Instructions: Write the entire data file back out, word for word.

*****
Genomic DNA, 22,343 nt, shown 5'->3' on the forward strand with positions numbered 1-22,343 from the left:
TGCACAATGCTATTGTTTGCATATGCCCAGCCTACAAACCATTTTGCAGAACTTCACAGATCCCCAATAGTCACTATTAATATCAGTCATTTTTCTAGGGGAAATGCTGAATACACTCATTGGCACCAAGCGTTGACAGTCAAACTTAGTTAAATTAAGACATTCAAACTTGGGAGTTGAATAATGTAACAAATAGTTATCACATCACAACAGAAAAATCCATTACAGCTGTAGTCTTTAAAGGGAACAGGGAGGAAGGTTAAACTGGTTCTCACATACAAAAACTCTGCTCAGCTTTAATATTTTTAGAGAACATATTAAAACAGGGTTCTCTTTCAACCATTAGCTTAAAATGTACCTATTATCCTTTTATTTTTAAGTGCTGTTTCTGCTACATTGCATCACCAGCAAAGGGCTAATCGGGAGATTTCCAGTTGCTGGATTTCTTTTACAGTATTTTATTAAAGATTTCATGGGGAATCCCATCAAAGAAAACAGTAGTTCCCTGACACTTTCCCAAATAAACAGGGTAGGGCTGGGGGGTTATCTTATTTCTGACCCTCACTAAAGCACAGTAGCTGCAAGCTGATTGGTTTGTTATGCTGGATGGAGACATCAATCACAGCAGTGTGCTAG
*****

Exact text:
Genomic DNA, 22,343 nt, shown 5'->3' on the forward strand with positions numbered 1-22,343 from the left:
TGCACAATGCTATTGTTTGCATATGCCCAGCCTACAAACCATTTTGCAGAACTTCACAGATCCCCAATAGTCACTATTAATATCAGTCATTTTTCTAGGGGAAATGCTGAATACACTCATTGGCACCAAGCGTTGACAGTCAAACTTAGTTAAATTAAGACATTCAAACTTGGGAGTTGAATAATGTAACAAATAGTTATCACATCACAACAGAAAAATCCATTACAGCTGTAGTCTTTAAAGGGAACAGGGAGGAAGGTTAAACTGGTTCTCACATACAAAAACTCTGCTCAGCTTTAATATTTTTAGAGAACATATTAAAACAGGGTTCTCTTTCAACCATTAGCTTAAAATGTACCTATTATCCTTTTATTTTTAAGTGCTGTTTCTGCTACATTGCATCACCAGCAAAGGGCTAATCGGGAGATTTCCAGTTGCTGGATTTCTTTTACAGTATTTTATTAAAGATTTCATGGGGAATCCCATCAAAGAAAACAGTAGTTCCCTGACACTTTCCCAAATAAACAGGGTAGGGCTGGGGGGTTATCTTATTTCTGACCCTCACTAAAGCACAGTAGCTGCAAGCTGATTGGTTTGTTATGCTGGATGGAGACATCAATCACAGCAGTGTGCTAG